Wife is putting the pressure on to sell the boat. - SailNet Community

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  #1  
Old 08-15-2007
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Wife is putting the pressure on to sell the boat.

From a recent post she made here, some of you know that my wife has grown fearful of sailing on True Blue - since she fears heeling. This is mostly due to the relatively high height off the water of the aft deck (sailing cockpit deck is 5'-10" from the waterline), which increases the arc moment.

The boat is absolutely beautiful to me and I am totally obsessed by her. But, it was intended as, and designed to be a couple's cruising boat, not a solo-weekender - otherwise I'd consider taking her out singlehanded. Our relationship however, is more important than my obsession.

I originally thought it might be best to wait another season before listing it. Call me irresponsible, but I see this downturn economy as a prime opportunity to buy another boat at a great price . . . I'm really serious. I've checked out yachtworld.com and found some very attractive listings on boats that my 1st mate would fully approve of.

I think I can swing two boat loans, because - being a buyer's market, I'm probably not going to sell in a hurry - but you never know. We do have a unique boat which is holding it's value very well (advertised asking prices have actually gone up for the same year and model) due to a strong cult following.

Many Europeans have actually been looking overseas for pre-owned, then-optional tall rig Nauticats, due to the high Euro-to-US dollar exchange rate and well-known, improved sailing performance over the standard shoal-draft models. Perhaps this is one reason for the rarity of tall-rig NC33s in excellent condition - a shallow keel model has been on the market for a while, at a lower price.

Forget about retirement security (I'm much too young to think about that anyway) . I've got plenty of professional jobs going and the outlook "seems" promising for future contract opportunities. At this point, I'm not revealing the boats I'm currently considering . . . that's a subject for another topic.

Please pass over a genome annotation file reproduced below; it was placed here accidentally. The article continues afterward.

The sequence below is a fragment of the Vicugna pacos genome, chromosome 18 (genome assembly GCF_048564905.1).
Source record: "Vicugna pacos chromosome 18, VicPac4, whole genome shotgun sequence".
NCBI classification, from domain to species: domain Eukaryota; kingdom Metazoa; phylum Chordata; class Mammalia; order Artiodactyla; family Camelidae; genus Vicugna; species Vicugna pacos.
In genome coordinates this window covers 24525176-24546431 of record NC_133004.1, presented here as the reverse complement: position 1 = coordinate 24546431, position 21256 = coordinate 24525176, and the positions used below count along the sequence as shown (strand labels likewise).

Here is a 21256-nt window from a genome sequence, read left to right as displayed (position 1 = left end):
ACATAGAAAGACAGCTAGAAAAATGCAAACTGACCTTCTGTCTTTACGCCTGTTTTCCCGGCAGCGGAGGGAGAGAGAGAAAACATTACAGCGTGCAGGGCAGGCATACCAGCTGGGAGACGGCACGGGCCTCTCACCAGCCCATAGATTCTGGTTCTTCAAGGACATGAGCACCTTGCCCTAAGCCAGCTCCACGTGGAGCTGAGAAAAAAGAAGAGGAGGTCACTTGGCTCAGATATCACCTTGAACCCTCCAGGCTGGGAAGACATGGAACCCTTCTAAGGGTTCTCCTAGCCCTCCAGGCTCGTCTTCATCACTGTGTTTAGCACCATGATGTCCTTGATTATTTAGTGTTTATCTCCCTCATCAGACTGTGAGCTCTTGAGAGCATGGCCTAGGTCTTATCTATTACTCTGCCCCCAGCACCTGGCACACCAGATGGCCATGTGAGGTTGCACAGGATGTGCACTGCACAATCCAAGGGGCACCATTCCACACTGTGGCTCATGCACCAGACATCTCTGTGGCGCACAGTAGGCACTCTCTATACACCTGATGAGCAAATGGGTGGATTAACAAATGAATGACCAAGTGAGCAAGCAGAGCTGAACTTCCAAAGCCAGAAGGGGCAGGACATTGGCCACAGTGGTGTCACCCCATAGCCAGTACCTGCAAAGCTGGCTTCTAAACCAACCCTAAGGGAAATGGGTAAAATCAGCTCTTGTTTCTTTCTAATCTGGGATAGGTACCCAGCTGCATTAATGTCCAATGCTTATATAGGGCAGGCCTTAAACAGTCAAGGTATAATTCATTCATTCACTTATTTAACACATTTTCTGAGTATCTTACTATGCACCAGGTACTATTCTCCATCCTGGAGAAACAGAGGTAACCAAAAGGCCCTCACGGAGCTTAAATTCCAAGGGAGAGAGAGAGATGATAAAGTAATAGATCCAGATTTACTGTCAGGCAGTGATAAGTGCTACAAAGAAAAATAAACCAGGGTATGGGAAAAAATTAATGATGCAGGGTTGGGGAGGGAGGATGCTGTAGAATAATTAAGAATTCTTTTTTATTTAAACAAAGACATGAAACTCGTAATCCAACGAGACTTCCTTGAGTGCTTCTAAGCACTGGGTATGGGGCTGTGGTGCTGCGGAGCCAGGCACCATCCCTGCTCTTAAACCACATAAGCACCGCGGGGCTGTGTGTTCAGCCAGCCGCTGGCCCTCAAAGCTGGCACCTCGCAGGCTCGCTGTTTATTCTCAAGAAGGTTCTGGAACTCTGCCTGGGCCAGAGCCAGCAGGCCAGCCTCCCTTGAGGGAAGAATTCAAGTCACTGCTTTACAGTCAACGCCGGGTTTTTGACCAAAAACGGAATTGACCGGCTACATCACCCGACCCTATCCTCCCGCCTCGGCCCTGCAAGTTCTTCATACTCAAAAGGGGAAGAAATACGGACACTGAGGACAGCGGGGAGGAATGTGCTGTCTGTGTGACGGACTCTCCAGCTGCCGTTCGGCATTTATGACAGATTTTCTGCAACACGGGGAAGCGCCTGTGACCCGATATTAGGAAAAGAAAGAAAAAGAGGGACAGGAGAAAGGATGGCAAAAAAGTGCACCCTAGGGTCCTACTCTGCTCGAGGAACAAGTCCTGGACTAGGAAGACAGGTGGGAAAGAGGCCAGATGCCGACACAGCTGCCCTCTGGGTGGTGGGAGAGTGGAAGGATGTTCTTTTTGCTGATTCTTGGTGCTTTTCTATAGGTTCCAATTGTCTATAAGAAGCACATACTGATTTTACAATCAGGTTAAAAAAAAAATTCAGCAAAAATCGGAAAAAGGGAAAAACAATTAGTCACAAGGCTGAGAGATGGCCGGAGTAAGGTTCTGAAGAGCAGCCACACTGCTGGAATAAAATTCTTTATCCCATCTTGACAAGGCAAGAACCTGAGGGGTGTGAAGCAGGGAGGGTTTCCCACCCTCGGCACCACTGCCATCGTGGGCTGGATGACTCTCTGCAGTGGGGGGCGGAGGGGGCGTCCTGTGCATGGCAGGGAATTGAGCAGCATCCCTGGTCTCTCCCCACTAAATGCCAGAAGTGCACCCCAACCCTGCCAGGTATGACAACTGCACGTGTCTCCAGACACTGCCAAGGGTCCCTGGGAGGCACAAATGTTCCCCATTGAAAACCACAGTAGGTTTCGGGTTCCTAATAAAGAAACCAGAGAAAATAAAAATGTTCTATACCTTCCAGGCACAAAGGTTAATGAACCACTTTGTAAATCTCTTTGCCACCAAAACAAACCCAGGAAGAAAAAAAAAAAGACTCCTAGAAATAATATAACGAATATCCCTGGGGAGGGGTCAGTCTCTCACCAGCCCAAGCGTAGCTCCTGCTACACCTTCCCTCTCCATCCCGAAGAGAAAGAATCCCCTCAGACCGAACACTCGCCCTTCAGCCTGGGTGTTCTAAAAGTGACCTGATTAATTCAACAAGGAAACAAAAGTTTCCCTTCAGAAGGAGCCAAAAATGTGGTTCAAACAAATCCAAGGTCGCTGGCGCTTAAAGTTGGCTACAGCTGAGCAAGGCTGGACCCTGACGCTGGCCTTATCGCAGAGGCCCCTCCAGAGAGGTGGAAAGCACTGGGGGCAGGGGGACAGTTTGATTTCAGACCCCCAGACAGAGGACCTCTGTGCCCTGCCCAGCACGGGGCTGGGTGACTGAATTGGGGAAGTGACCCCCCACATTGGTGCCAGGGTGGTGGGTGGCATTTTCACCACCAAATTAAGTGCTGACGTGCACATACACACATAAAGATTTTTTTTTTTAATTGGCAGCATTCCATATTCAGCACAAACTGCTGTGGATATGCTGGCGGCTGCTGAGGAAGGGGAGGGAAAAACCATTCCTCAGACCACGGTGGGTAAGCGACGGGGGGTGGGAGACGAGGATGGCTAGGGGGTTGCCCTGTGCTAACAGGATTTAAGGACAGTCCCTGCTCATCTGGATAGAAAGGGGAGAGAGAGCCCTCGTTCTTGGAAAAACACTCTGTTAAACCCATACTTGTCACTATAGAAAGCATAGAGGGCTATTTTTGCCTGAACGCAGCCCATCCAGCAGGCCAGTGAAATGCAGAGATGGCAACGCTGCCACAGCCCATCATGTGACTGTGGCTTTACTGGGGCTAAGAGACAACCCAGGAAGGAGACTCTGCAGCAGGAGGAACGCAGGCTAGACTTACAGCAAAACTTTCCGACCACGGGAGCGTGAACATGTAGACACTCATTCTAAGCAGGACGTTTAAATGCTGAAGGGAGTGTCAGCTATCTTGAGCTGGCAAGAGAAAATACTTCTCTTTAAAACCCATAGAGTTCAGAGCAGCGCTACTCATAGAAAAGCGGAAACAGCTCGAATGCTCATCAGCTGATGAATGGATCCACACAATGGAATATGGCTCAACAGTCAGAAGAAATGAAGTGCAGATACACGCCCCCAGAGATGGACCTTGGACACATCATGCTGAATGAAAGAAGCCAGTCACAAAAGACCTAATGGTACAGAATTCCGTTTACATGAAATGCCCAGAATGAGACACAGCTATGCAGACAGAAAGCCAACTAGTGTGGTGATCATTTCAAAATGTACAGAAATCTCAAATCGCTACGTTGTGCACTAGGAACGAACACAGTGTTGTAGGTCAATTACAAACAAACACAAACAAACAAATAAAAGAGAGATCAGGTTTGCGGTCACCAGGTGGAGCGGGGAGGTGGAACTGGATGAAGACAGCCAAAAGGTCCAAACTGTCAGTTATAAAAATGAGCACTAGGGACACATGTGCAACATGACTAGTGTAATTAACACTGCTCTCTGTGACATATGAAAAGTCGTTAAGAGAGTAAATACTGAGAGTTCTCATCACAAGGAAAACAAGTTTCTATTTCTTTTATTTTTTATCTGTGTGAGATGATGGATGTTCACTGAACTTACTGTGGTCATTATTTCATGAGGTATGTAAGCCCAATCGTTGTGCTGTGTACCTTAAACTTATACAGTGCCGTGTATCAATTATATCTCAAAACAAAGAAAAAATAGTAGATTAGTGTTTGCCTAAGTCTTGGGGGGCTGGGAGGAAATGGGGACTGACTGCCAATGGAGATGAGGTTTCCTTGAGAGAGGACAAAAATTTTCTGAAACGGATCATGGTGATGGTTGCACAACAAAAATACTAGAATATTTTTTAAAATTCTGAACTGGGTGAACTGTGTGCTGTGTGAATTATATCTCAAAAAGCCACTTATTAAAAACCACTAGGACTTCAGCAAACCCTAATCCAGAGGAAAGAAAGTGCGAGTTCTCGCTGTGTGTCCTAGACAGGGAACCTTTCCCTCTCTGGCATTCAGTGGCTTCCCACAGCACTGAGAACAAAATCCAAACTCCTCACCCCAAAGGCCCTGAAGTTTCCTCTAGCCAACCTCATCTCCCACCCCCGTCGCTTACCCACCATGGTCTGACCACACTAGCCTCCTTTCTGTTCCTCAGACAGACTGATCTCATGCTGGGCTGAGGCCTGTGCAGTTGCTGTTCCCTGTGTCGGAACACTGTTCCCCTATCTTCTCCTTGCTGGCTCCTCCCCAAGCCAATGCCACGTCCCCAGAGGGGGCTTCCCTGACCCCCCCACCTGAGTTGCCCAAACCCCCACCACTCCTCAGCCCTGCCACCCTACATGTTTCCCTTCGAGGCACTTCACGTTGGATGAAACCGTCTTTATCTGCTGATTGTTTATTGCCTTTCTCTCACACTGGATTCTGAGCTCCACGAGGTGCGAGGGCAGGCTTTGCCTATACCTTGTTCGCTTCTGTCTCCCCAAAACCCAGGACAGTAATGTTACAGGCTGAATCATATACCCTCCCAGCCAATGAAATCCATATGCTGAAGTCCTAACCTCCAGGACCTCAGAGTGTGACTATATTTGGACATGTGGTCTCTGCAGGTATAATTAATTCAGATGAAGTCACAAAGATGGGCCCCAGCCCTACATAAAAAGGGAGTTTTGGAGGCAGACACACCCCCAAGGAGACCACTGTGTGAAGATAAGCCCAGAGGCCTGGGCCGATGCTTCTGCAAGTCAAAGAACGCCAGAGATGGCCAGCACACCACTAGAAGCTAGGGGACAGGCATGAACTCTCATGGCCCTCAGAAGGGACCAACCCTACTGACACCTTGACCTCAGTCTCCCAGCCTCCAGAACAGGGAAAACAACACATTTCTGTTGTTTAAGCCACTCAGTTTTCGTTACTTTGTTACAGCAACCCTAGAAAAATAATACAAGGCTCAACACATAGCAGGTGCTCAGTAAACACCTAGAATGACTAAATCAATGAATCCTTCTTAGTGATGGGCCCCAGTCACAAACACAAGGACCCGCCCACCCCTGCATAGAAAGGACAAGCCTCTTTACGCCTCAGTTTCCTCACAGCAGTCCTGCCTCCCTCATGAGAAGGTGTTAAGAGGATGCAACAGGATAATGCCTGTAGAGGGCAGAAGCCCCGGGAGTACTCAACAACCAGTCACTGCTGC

Hence, my dilemma. It is probably totally, incredibly stupid, to have two boat loans in this economy and I would be smart to heave-to and wait out the storm. But, some good buys are out there and the relationship is getting edgy. What would you do, given these criteria?
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Old 08-15-2007
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Keep the crew happy TB. Not much point in going against the flow. I'm very interested in what you would look at as the option. I'm guessing it will have to be aft cockpit ?

One thought causes me concern, if your wife is unhappy with heel how is she going to feel when the water is rushing close by the cockpit ?
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Old 08-15-2007
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I'd buy a nice stable Tayana 52! (G)
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Old 08-15-2007
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Too big! Buy a well made CS34...CHEAP!

You have a great boat, but ya gotta do what ya gotta do. It is a great time to buy a boat, but I think it will stay that way for a while. No rush.
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Old 08-15-2007